While technically your statement is true--he remains, and in fact will always be, the first person to reach the South Pole--nevertheless the use of the present tense is not called for unless he is currently at the South Pole at the culmination of his groundbreaking journey, or unless he remains the only person to have made it to the South Pole; in both cases, the 'first-ness' of the journey remains current.
You can think of it as a chain of events that happened in the past: someone made it to the south pole, then someone else, then another person. When speaking of these events, we naturally use the past tense; when referring specifically to their sequence, we would say "he was the first, she was the second, this group was third to reach the South Pole."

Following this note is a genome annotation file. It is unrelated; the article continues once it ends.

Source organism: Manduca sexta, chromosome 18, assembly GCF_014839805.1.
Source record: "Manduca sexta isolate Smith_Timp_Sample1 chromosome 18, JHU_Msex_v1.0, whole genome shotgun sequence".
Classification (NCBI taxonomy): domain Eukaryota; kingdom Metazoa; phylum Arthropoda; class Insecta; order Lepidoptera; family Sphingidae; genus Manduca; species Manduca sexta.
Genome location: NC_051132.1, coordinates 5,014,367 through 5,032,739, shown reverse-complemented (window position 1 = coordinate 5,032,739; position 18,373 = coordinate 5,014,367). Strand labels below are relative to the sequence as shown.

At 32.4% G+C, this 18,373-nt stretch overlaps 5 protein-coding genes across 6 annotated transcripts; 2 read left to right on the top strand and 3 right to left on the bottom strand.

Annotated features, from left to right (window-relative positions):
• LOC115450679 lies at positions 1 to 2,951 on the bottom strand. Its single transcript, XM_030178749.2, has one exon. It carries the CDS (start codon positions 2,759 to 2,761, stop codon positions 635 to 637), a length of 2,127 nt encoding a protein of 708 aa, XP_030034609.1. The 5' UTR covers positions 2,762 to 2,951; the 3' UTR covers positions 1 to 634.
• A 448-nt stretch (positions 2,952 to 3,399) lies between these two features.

Alternatively, if you specifically want to call out the fact that someone will always be at the head of the chronological list of people who visited the South Pole, you can phrase it thus: "He is the first person to have reached the South Pole." (Note, however, that it is customary to use the past tense when referring to dead people, so once this person is deceased you wouldn't say "he is" anymore.)